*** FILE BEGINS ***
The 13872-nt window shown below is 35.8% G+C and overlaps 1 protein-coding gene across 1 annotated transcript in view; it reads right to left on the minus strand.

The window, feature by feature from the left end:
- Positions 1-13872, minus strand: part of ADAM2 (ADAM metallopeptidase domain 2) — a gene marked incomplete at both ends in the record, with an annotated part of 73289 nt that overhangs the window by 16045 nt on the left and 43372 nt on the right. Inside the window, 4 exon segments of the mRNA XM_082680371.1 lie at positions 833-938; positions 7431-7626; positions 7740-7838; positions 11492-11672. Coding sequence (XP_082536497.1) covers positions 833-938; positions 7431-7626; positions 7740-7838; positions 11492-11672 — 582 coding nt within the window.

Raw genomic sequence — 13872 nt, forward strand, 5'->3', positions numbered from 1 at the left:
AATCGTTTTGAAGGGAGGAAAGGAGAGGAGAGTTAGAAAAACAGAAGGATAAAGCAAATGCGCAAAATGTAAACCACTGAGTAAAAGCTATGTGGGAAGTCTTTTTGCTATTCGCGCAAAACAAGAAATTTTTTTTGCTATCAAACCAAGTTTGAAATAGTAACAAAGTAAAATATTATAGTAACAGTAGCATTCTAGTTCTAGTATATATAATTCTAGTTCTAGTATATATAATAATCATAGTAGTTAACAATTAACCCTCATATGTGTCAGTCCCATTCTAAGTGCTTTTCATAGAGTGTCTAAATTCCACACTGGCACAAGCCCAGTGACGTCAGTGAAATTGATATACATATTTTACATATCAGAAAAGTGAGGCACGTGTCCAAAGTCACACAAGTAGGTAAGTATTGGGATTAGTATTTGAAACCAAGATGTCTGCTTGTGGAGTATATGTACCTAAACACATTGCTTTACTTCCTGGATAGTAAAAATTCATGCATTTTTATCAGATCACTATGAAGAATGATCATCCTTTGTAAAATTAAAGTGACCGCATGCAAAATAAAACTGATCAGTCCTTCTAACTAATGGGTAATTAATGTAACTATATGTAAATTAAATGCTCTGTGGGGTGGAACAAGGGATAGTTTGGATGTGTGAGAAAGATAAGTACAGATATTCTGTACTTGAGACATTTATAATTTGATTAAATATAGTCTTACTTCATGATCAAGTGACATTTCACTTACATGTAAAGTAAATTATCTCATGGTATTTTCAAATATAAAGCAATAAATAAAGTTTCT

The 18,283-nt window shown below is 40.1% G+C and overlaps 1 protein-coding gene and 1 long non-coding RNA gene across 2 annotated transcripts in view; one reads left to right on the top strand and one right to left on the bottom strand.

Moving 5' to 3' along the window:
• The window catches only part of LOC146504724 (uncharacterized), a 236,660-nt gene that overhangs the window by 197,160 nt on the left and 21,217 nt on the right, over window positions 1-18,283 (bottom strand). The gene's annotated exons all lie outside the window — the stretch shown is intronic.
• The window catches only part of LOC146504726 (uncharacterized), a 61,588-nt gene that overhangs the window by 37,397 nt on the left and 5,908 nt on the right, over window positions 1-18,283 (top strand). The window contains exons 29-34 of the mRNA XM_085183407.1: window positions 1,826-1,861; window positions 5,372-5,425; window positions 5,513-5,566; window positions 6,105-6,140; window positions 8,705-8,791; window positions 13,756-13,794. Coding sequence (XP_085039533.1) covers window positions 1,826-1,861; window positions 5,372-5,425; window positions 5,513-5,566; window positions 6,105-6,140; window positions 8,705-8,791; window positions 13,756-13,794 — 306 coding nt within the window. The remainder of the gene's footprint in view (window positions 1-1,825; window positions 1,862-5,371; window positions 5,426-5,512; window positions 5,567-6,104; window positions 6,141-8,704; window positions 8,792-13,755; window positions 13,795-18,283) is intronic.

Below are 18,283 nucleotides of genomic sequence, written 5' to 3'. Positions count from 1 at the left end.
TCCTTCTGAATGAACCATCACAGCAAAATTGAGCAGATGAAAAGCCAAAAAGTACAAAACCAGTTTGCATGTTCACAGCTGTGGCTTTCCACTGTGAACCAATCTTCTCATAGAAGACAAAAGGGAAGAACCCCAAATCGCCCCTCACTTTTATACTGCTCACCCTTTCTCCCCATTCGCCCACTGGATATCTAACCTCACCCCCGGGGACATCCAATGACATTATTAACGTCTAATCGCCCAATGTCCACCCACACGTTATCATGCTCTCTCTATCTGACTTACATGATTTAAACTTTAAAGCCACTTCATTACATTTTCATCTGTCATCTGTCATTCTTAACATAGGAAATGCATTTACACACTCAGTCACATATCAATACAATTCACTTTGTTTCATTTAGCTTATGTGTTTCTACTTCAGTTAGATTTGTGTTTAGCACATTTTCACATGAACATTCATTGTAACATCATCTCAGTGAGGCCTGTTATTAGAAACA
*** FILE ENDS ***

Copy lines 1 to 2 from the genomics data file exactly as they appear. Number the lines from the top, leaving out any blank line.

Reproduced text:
The 13872-nt window shown below is 35.8% G+C and overlaps 1 protein-coding gene across 1 annotated transcript in view; it reads right to left on the minus strand.

The window, feature by feature from the left end: